Who is Sir Geoffrey Cox? Tory MP in the middle of the new sleaze series – but what has he been accused of? | Politics news

“I think in my mind I see a noble and polishing nation waking up like a strong man after sleep and shaking her invincible locks,” said Sir Geoffrey Cox as he became 2018’s breakout political star.

“Thinking I see her as an eagle mourning her mighty youth and turning on her unforeseen eyes at the full beam of dinner.”

It is not very often that a 12-minute conference speech for the Conservative Party – especially a speech quoting 17th-century poet John Milton – can catapult a political career.

But Sir Geoffrey’s 2018 speech to Tory members in Birmingham – as a surprise warm-up to then-Prime Minister Theresa May – ensured that his trademark, flourishing voice became part of the political front line in Westminster’s upcoming Brexit battles.

And then “Brexit Mufasa” was born – or “Tory Gandalf”, depending on your choice of deep-toned film character – who went on to become a key member of Mrs May’s cabinet.

Sir Geoffrey had been a public prosecutor for less than three months before his surprising appearance on the Tory conference stage.

According to reports at the time, Sir Geoffrey was appointed by Mrs May due to the fact that he was the only Brexiteer QC at hand.

And as a Member of Parliament on the back table, he had also shown loyalty to Mrs May by defending her Brexit strategy – known as the Checkers Plan – at a difficult committee meeting in 1922 with Tory MPs in the wake of Boris Johnson’s resignation as Secretary of State.

Prior to his appointment as the government’s top legal adviser, Sir Geoffrey had been a highly paid lawyer who, since his election to parliament in 2005, had combined his paid legal work with his duties as MP for Torridge and West Devon.

After studying at Cambridge University, Sir Geoffrey was called to the bar in the early 1980s and went on to become head of the Thomas More Chambers.

His time in government, for which he was picked from the relative ambiguity of Westminster, coincided with the bitter Brexit battles between MPs in the House of Commons.

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Sir Geoffrey failed to persuade MEPs to support Theresa May’s Brexit divorce deal

Despite her loyalty to Mrs May, it was Sir Geoffrey who gave what was perhaps the fatal blow to her Brexit divorce deal.

Following the first Commons defeat of Mrs May’s agreement in January 2019, Sir Geoffrey was given the task of securing legally binding amendments to the agreement in negotiations with EU officials.

This focused on Mrs May’s plan for a Northern Ireland “backstop”, which was intended to avoid border controls on the island of Ireland, but which was unpopular with the DUP and the Conservative Brexiteers.

Sir Geoffrey referred to the changes he was seeking from the EU as “Cox’s codpiece”, and told MEPs at one point: “What I’m worried about ensuring is that what’s inside the codpiece is in fully functional condition. “

But ahead of another Commons vote on Mrs May’s agreement, Sir Geoffrey acknowledged in his official council that even with his changes, the “legal risk” remained “unchanged” that Britain has no chance of leaving the backstop in the future, if it wanted to do so.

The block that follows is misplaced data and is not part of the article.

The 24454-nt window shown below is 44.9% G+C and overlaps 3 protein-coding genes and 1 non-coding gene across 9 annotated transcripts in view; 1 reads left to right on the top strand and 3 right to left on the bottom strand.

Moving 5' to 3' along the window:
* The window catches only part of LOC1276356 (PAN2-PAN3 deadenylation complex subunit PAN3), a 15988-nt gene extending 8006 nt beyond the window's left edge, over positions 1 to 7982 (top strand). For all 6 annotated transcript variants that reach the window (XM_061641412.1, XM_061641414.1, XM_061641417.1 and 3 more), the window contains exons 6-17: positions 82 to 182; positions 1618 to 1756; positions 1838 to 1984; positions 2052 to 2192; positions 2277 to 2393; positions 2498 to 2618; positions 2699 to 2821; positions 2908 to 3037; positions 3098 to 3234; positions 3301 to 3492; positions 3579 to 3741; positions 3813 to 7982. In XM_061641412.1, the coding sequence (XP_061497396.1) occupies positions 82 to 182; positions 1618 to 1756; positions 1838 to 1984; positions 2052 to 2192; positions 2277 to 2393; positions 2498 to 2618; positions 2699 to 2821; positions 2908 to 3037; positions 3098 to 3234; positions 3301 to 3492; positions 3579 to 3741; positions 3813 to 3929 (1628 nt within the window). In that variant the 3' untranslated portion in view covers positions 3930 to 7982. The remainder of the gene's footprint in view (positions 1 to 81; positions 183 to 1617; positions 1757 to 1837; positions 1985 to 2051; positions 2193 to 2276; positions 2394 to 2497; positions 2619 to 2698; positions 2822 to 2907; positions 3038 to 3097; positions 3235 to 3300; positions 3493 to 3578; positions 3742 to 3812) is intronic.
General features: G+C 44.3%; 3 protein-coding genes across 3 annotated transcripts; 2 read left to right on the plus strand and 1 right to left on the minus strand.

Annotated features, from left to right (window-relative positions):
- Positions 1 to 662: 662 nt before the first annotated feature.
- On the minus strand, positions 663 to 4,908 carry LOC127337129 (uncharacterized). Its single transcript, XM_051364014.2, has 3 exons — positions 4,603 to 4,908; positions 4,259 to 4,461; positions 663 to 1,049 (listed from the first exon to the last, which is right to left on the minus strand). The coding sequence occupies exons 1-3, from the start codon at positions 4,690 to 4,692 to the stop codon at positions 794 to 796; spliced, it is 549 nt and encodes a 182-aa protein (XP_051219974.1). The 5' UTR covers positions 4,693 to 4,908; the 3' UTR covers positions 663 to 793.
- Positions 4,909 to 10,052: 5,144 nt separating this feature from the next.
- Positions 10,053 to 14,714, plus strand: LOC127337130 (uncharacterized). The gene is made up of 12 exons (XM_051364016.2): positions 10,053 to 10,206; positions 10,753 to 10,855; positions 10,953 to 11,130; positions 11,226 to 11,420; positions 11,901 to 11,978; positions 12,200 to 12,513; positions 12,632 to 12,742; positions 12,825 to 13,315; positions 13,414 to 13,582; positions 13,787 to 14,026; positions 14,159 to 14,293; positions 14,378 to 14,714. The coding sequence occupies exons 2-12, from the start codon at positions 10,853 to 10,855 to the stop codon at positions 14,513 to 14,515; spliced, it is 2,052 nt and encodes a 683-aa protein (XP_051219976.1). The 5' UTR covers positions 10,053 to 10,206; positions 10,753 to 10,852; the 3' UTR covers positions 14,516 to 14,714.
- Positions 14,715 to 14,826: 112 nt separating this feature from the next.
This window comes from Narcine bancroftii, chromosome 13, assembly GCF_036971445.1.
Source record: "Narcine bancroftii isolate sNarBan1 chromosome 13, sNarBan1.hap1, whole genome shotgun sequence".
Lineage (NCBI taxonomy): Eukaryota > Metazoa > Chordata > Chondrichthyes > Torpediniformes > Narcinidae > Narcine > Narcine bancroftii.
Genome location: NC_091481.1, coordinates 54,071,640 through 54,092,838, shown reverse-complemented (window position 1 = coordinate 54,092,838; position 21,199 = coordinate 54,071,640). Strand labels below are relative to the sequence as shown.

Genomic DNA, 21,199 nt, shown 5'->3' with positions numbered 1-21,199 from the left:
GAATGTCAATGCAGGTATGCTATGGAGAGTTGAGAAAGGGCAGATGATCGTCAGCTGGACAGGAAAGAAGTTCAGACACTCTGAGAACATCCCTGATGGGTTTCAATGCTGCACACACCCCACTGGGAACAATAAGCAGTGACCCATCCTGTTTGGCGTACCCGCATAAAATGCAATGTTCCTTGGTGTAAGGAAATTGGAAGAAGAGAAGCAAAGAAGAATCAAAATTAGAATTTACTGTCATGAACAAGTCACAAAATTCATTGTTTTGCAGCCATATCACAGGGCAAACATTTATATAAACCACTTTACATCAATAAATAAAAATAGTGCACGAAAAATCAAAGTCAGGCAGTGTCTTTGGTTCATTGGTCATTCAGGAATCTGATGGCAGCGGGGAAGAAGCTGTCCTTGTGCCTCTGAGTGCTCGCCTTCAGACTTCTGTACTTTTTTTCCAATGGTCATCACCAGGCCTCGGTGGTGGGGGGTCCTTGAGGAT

Views of Cane Garden Bay on Tortola in the British Virgin Islands.
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Sir Geoffrey was revealed to have voted by proxy in the Commons while working in the British Virgin Islands

Opponents of Mrs May’s agreement seized Sir Geoffrey’s concession and her Brexit divorce agreement was subsequently defeated for the second time.

A third Commons defeat on the Brexit withdrawal agreement eventually led to Mrs May resigning as Prime Minister, after which she was replaced by Mr Johnson at 10 Downing Street.

Sir Geoffrey, who was often compared to the TV character Rumpole from Bailey during his appearances in the Commons, had spoken at the official launch of Mr Johnson’s leadership campaign.

He was originally appointed Minister of Justice by the new Prime Minister, but was later fired in a reshuffle in February 2020.

In his farewell letter, Sir Geoffrey referred to the “sincere and independent” legal advice he had provided in his role, amid reports that Mr Johnson had grown tired of Sir Geoffrey speaking independently at cabinet meetings.

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Video seems to show MP using office for 2nd job

The former minister spent some of his time during the first lockdown of coronavirus to record a bedtime story for children.

And within weeks of his dismissal as justice minister, Sir Geoffrey returned to lucrative private legal work.

In September 2020, he started representing the global company Withers, which has since paid him more than £ 800,000.

Withers is currently representing the Government of the British Virgin Islands during a corruption inquiry launched by the Foreign Office in January this year.

It has now since been revealed that Sir Geoffrey took advantage of the COVID events for vote by proxy in the Commons while working in the Caribbean archipelago.

The 61-year-old is also facing allegations that he used his parliamentary office to take on some of his work for Withers, which saw him accused of “shamelessly” breaking Commons rules.

Sir Geoffrey has only spoken in one Commons debate since leaving the government in February 2020.

He has refused to violate Commons rules during his work for the Government of the British Virgin Islands.

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